Monday, March 31, 2014

Taiwan Travelogue: Exploring Beitou

Beitou district (北投區), as its name suggests, is located in the northern region of Taipei (Bei  means north in Chinese) and is synonymous with two things; the beautiful nature and the hot springs. Beitou is easily accessible by train or bus; and one can choose to alight at the Beitou station or the XinBeitou station, which is a relatively newer area.
XinBeitou is pretty much a newer version (or face) of Beitou; the keyword here being Xin, as in new, which forms the other younger establishment of the district.

Beitou is known for the years of history and her existence for more than a century; filled with the many stories and local population which formed the original area coverage of Beitou or what is more fondly referred to as the old Beitou. It is not uncommon to see many older buildings from the early eras still preserved in the area, and old Beitou seems to be a town still stuck in the past.
XinBeitou(New Beitou), on the other hand is a relatively newer area; and encompasses from the area of the MRT Station and Qinshui Park which was developed into somewhat of a hot springs recreational area, filled with hot springs resorts and tourism over the years from its early beginnings during the Japanese era (1895-1945).





The hot springs is the trademark of XinBeitou; with the rising steam from the sulphuric waters forming the misty air, taking away the attention from its other less celebrated fame of being one of Taipei's largest red light districts.

With the many things lining up to the name of Beitou, it is no wonder this place has flourished as a popular tourist attraction over the years though mostly due to the hot springs which has drawn locals and returning tourists from nearby countries such as Hong Kong, China, and Korea.
Seems like the sulphuric odor and the misty air from the steamy waters did little to quell the attraction; but rather, attracted the tourists more although it was not the case with the origins of the town.

As the story goes, the natives or rather the early aboriginal inhabitants of the area found the appearance of the sulphur and the continuous steam rising from the streams filling the air everywhere more mystical than pleasing to the sights that they associated it with works of the witches. In fact, the whole area, was referred to as a Witch's Cauldron; with the pungent smell of sulphur and the constant rising steam which is similar to a spell or potion in the making, thus earning it the name of 'paktaaw' in the aboriginal language - meaning "witch". Over the years, the term was revolutionized/sinicized into today's Beitou.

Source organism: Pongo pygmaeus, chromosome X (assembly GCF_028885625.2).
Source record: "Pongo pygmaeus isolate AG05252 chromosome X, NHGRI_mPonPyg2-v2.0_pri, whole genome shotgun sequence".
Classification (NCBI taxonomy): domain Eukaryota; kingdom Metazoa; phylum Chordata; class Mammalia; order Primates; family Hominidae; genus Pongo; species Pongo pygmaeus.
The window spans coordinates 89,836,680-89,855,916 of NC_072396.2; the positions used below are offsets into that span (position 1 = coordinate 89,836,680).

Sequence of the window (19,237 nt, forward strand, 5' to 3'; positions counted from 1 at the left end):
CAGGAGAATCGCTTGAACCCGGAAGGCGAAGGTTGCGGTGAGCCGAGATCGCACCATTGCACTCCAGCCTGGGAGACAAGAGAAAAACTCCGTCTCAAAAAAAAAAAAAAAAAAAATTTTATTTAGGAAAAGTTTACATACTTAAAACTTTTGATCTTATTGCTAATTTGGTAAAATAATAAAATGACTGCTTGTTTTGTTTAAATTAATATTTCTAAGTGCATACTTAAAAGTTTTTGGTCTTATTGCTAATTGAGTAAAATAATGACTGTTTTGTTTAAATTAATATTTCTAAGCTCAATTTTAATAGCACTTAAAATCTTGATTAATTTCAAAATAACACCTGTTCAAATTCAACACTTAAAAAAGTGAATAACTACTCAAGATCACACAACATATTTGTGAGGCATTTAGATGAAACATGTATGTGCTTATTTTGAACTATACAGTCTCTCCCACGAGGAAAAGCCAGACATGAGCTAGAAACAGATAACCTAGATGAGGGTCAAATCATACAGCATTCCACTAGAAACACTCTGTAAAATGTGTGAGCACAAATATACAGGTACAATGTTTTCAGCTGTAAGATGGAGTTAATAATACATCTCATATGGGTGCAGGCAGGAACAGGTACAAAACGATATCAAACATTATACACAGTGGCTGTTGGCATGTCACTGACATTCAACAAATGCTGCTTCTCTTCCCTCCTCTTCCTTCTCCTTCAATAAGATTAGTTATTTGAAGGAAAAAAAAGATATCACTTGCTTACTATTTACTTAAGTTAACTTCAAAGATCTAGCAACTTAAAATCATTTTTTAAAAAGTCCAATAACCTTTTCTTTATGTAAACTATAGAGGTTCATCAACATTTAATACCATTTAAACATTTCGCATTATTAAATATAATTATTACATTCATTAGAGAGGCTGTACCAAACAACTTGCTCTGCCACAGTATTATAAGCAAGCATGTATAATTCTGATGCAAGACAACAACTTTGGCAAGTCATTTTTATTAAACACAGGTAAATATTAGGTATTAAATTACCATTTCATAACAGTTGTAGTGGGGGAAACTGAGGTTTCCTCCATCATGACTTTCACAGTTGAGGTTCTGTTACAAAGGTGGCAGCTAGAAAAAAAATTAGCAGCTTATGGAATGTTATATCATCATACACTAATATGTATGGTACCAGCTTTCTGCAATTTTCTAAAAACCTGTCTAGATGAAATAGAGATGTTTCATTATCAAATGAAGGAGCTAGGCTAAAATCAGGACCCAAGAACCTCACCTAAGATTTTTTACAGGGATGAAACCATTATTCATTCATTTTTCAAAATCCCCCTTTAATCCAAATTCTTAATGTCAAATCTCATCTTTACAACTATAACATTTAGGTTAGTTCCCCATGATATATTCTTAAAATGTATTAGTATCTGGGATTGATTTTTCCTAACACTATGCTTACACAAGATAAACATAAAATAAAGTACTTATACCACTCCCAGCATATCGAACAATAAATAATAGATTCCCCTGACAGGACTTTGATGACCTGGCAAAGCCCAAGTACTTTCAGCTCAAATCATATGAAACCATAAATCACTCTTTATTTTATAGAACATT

The original plan was to visit the famous Yangmingshan National Park, but due to the bad weather, we just lingered around the Beitou area where we had more time exploring the town and taking pictures along the way.



It was a beautiful and rather peaceful place; filled with scenic and picturesque wonders of nature along our walk. It helped that the weather on that day was perfect for tours on foot; as it was cool and cloudy (which was the reason it dampened our visit to Yangmingshan), but we still enjoyed the scenic tour of Beitou.





There are many who can be seen enjoying the moderately warm waters for free; as they soaked their feet into these water flowing downstream.







There are two museums in Beitou; if you are interested:-

Beitou Hot Springs Museum
This was once a public bath; during the Japanese occupation and the design of the building is uniquely inspired by both the European infused with the Japanese culture at that time.



Ketagalan Cultural Center
This center is dedicated as a tribute to the aboriginal natives and the culture of this area; and is a modernized 10-storeys high building. It is hard to miss along the way.



To be continued...



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